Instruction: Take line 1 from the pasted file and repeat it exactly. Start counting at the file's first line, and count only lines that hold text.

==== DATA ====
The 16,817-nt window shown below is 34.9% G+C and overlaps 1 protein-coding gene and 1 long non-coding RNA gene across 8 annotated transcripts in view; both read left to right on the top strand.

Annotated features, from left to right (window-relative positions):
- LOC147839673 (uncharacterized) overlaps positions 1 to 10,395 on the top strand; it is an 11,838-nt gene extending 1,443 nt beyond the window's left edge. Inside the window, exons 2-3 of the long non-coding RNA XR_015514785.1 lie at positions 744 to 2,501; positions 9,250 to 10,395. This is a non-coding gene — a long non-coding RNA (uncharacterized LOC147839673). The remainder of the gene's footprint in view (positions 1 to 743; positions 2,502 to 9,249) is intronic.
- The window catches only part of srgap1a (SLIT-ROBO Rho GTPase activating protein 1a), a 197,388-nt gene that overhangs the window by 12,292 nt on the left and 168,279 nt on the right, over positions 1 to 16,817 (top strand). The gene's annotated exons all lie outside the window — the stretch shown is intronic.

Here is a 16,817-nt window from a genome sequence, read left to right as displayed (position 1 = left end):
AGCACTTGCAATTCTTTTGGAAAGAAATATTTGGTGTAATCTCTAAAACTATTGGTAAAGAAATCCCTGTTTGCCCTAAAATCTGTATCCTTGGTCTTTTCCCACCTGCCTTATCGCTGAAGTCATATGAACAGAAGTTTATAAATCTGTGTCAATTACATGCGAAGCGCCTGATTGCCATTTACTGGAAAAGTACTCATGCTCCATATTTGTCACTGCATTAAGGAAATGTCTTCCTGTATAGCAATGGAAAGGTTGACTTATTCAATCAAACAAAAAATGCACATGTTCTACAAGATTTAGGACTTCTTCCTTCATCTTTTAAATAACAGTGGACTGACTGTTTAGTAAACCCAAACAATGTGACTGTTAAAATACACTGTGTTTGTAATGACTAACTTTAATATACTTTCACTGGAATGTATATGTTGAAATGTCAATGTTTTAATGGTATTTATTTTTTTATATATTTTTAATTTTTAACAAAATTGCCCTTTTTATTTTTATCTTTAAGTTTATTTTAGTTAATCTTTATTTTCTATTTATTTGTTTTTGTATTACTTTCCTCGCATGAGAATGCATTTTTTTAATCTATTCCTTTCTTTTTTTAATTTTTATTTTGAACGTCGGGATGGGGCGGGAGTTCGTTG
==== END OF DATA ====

The 16,817-nt window shown below is 34.9% G+C and overlaps 1 protein-coding gene and 1 long non-coding RNA gene across 8 annotated transcripts in view; both read left to right on the top strand.